Tessa Hoffe couldn’t wait to get on with the rest of her life. Born in Wellington, she loved reading and sports while attending Onslow College, but left school after the sixth form. Her first job in the TV and film industry was as a runner for Lee Tamahori and Brian Kassler’s production company, Flying Fish.
"I knew very quickly that the only job that interested me was Lee's job [directing]", says Hoffe. "None of the roles that I would have been expected to follow interested me at all. I always had a strong urge to write and it seemed the only way any of my ideas could come to fruition is if I directed them myself".
Hoffe supplemented her job as a runner with weekend bar work. She saved, got two credit cards and a bank loan, and headed for the New York Film Academy with short film script Barbara, Ann and Travis in her bag. After making three or four shorts as exercises, she directed the script in 1994; the process was a "revelation". Hoffe returned downunder to write and direct The Collector (1997) the story of a lonely civil servant’s self-inflicted isolation. It was chosen for prestigious French festival Clermont-Ferrand, the British Short Film Festival, and fests in Santiago and Kiev. It was broadcast by Canal+ and Italy's Telepiù, and on UK television.
The international recognition helped Hoffe secure funding for her next film, Group Therapy (1998). The comedy about a therapy addict won Best Screenplay, Actor (Jed Brophy) and Actress (Ginette McDonald) at Wellington short film festival Drifting Clouds, and was again invited to Clermont-Ferrand in France. It was purchased by Canal+. Her third short film Street Talk was a finalist at Drifting Clouds in 2001.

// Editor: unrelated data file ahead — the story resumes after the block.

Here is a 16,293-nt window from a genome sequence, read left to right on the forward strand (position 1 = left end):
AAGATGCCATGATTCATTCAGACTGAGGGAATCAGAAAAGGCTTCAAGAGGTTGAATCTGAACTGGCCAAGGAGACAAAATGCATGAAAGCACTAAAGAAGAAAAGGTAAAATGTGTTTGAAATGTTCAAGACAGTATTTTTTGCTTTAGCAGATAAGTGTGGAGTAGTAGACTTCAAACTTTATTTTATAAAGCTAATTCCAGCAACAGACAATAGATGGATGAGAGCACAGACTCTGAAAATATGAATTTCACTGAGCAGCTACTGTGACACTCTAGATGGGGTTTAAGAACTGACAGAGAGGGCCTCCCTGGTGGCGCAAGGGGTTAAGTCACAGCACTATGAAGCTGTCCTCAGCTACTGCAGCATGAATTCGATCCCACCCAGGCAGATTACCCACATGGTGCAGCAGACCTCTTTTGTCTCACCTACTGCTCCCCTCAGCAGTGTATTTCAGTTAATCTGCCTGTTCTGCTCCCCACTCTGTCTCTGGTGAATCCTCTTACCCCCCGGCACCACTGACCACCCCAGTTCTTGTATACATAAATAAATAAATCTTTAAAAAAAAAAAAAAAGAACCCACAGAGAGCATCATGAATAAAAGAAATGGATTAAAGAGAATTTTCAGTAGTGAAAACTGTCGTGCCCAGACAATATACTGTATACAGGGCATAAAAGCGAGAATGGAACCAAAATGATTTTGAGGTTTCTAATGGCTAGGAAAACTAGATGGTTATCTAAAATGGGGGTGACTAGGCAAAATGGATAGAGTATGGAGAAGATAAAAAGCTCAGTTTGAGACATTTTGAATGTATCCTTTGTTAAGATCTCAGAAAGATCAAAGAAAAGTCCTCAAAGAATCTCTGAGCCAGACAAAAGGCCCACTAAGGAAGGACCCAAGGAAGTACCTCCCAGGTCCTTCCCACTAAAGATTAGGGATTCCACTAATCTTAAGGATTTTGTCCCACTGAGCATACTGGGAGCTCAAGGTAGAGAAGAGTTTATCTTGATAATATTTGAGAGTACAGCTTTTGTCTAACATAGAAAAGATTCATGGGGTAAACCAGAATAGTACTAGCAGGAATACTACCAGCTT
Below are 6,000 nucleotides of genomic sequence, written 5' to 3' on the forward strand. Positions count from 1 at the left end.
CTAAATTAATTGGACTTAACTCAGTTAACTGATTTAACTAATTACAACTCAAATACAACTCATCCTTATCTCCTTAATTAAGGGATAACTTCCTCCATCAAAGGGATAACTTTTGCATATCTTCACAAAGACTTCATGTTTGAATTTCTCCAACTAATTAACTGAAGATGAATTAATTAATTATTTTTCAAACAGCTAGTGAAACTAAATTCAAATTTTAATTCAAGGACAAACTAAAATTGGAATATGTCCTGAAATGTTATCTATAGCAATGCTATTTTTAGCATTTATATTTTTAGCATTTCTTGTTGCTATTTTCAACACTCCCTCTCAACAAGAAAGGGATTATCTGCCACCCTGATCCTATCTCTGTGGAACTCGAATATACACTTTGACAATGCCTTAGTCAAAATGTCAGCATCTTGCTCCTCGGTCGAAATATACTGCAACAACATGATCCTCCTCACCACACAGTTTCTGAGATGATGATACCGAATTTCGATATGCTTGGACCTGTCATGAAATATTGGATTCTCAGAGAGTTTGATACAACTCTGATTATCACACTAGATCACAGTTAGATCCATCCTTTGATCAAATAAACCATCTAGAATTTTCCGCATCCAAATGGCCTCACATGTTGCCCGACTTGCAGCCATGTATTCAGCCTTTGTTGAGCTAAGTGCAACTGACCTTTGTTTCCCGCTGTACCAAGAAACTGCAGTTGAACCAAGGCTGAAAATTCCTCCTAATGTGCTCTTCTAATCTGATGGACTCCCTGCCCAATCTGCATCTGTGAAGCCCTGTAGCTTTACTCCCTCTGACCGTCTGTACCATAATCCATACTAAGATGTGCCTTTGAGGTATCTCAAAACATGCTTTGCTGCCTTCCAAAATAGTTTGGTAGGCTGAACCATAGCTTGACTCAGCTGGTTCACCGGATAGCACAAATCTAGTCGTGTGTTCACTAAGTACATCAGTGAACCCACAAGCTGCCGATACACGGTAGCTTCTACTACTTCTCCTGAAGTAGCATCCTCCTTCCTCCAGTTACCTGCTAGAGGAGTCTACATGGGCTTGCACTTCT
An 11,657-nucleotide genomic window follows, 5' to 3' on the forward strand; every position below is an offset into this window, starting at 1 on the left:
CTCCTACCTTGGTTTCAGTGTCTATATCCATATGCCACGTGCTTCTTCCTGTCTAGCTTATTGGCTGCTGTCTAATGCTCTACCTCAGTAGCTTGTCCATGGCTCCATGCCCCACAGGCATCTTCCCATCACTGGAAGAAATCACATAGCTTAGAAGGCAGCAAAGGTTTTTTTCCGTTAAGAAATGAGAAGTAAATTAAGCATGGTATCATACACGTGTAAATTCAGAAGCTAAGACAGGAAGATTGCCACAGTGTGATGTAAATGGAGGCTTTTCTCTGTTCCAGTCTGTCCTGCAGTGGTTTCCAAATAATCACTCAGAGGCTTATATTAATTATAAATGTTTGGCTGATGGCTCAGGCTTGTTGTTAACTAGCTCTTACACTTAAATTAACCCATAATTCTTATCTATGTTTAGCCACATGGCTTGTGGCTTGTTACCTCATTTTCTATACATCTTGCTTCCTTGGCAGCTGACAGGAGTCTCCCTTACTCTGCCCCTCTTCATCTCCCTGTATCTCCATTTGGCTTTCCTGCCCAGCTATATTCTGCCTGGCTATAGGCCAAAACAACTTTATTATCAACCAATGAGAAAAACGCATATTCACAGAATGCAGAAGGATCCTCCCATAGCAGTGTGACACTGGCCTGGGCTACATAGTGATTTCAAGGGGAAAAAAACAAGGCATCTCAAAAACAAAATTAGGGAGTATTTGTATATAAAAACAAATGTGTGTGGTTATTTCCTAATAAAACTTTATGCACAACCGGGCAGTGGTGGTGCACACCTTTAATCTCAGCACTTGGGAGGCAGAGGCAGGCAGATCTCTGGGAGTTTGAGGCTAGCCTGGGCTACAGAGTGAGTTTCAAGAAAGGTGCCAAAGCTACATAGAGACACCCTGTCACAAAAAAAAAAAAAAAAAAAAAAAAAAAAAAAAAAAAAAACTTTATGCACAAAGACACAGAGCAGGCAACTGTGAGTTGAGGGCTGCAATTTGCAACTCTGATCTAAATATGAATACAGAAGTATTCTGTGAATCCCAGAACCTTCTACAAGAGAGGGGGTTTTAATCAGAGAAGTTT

The short films won Hoffe a job on long-running soap Shortland Street. She directed 40+ episodes in 2001 and 2002, finding the experience "informative, but not overly positive". In 2003 Hoffe headed to the United Kingdom. Plans for another short film had stalled, and emails to UK TV shows had sparked invitations to meet. Within six weeks of arriving, Hoffe was directing on Channel Four’s flagship teen soap Hollyoaks. Hoffe went on to direct multiple episodes of popular soaps Coronation Street, Emmerdale Farm and Grange Hill. She enjoyed the work and the "extra pressures and expectations" of helming bigger episodes.
Hoffe has also directed on childrens’ sci-fi drama World’s End and BAFTA-nominated foster family tale Rocket's Island. She helmed ten episodes of Nickelodeon's popular period mystery House of Anubis, and worked on two YouTube shows featuring American teens with a dark side: Emmy-nominated dramedy Youth & Consequences and Wayne. In 2020 she joined British ice skating drama Zero Chill, before starting on Irish gangster series Kin.
It irks Hoffe that she is often described as a 'female director' rather than just a 'director'. "The stats in the UK are dire, but there is ongoing work trying to change that".
During five years living in Cuba, Hoffe directed short documentary Siete Dias (2010), which screened at multiple festivals. In early 2017 she completed self-funded short Spinosaurus. Based on the plight of a child carer, it co-starred her son Enzo, who was four at the time; making the film with him proved "an amazing experience". The film picked up theatrical distribution in Europe, and was invited to over 25 festivals, winning a run of awards along the way. A feature-length script, spinning off Spinosaurus, came joint third in the 2017 Euroscript Screenwriting Competition. Enzo also acted in Hoffe's Brexit-inspired short Majority (2020).
Profile written by Gabe McDonnell; updated on 13 January 2020
Tessa Hoffe website. Accessed 13 January 2020
Sarah Barnett, ‘Tessa Hoffe, Director’ (Interview) - The Listener, 27 May 2006
'Tessa Hoffe' Internet Movie Database website. Accessed 13 January 2020